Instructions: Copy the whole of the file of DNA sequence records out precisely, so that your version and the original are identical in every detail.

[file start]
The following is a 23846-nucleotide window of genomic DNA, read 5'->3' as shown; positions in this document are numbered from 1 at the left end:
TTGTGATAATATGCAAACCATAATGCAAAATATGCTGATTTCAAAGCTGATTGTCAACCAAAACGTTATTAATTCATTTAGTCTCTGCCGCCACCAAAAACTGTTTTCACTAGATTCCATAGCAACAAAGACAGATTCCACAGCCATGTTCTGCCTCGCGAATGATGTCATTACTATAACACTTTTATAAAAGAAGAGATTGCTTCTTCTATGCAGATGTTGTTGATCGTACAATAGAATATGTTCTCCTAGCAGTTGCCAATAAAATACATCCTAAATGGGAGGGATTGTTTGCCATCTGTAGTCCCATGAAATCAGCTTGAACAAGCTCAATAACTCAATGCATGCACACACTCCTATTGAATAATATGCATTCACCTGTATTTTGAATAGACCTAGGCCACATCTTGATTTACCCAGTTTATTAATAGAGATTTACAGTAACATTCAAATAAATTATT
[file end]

The following is a 23846-nucleotide window of genomic DNA, read 5'->3' as shown; positions in this document are numbered from 1 at the left end:
TTGTGATAATATGCAAACCATAATGCAAAATATGCTGATTTCAAAGCTGATTGTCAACCAAAACGTTATTAATTCATTTAGTCTCTGCCGCCACCAAAAACTGTTTTCACTAGATTCCATAGCAACAAAGACAGATTCCACAGCCATGTTCTGCCTCGCGAATGATGTCATTACTATAACACTTTTATAAAAGAAGAGATTGCTTCTTCTATGCAGATGTTGTTGATCGTACAATAGAATATGTTCTCCTAGCAGTTGCCAATAAAATACATCCTAAATGGGAGGGATTGTTTGCCATCTGTAGTCCCATGAAATCAGCTTGAACAAGCTCAATAACTCAATGCATGCACACACTCCTATTGAATAATATGCATTCACCTGTATTTTGAATAGACCTAGGCCACATCTTGATTTACCCAGTTTATTAATAGAGATTTACAGTAACATTCAAATAAATTATT